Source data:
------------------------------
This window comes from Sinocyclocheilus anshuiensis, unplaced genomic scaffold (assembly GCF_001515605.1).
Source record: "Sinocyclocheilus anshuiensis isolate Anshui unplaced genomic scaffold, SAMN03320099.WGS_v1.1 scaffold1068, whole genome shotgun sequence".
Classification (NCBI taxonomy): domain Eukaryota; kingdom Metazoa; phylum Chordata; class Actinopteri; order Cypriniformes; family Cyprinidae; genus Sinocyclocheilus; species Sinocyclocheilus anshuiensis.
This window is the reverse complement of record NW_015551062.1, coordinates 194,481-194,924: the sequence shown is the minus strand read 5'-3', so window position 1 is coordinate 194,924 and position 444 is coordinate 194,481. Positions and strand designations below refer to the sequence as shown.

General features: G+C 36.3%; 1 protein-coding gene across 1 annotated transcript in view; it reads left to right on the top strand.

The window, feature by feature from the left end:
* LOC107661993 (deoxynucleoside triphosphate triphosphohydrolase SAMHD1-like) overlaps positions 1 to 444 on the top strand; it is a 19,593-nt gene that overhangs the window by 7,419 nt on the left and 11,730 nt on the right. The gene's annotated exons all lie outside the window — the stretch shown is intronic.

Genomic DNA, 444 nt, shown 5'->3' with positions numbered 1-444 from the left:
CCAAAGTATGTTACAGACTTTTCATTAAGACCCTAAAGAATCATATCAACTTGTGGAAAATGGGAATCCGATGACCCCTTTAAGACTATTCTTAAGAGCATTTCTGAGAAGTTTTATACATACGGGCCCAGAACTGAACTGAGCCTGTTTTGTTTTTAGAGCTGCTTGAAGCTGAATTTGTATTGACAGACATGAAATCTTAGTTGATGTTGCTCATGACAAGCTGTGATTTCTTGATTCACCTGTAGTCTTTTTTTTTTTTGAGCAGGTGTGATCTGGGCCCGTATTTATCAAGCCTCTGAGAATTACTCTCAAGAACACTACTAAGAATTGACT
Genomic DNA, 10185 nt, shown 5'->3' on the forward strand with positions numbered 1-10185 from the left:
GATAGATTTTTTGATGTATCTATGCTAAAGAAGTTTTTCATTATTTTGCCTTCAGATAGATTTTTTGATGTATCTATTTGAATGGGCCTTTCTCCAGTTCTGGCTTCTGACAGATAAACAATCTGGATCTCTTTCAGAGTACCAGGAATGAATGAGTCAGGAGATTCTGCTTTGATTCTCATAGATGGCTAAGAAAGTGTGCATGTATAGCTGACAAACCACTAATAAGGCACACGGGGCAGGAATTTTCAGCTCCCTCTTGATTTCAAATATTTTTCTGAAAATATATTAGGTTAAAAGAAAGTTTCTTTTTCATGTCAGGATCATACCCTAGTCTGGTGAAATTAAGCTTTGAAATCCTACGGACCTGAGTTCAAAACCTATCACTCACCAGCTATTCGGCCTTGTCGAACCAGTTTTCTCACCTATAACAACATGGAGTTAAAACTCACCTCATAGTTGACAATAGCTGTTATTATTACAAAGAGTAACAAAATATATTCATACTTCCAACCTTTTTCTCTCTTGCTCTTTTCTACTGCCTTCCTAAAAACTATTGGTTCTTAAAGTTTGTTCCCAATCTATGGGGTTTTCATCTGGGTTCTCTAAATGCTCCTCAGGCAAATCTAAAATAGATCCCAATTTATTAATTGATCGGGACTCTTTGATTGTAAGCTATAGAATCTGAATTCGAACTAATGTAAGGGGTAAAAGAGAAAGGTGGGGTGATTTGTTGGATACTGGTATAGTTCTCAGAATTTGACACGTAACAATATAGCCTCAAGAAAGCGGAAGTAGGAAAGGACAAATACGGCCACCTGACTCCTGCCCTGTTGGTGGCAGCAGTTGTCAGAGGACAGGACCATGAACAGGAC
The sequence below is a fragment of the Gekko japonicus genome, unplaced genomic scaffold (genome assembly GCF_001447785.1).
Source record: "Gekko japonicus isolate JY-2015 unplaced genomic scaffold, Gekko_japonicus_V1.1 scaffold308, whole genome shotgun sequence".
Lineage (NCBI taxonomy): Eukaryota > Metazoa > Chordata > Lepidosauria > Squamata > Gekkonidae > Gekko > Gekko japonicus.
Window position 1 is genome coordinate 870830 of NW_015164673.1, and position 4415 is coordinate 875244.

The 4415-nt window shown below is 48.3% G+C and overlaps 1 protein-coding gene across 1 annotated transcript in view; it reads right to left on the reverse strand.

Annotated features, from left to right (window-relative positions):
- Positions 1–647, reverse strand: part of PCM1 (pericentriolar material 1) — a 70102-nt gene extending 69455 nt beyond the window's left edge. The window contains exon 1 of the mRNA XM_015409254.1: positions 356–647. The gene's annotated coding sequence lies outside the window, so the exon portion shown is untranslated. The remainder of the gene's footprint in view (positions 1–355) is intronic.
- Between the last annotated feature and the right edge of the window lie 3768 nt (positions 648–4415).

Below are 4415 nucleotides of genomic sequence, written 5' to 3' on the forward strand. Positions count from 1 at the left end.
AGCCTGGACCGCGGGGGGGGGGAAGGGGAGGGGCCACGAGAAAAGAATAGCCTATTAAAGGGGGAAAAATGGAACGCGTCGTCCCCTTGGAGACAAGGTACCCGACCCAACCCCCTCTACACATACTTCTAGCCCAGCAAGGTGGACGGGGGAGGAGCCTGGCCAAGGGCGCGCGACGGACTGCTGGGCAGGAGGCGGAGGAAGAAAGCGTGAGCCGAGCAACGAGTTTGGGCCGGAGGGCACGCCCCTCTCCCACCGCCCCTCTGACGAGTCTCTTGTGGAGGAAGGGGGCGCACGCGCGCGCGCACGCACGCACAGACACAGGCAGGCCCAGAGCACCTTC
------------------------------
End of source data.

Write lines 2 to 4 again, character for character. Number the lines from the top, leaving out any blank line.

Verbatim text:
Source record: "Sinocyclocheilus anshuiensis isolate Anshui unplaced genomic scaffold, SAMN03320099.WGS_v1.1 scaffold1068, whole genome shotgun sequence".
Classification (NCBI taxonomy): domain Eukaryota; kingdom Metazoa; phylum Chordata; class Actinopteri; order Cypriniformes; family Cyprinidae; genus Sinocyclocheilus; species Sinocyclocheilus anshuiensis.
This window is the reverse complement of record NW_015551062.1, coordinates 194,481-194,924: the sequence shown is the minus strand read 5'-3', so window position 1 is coordinate 194,924 and position 444 is coordinate 194,481. Positions and strand designations below refer to the sequence as shown.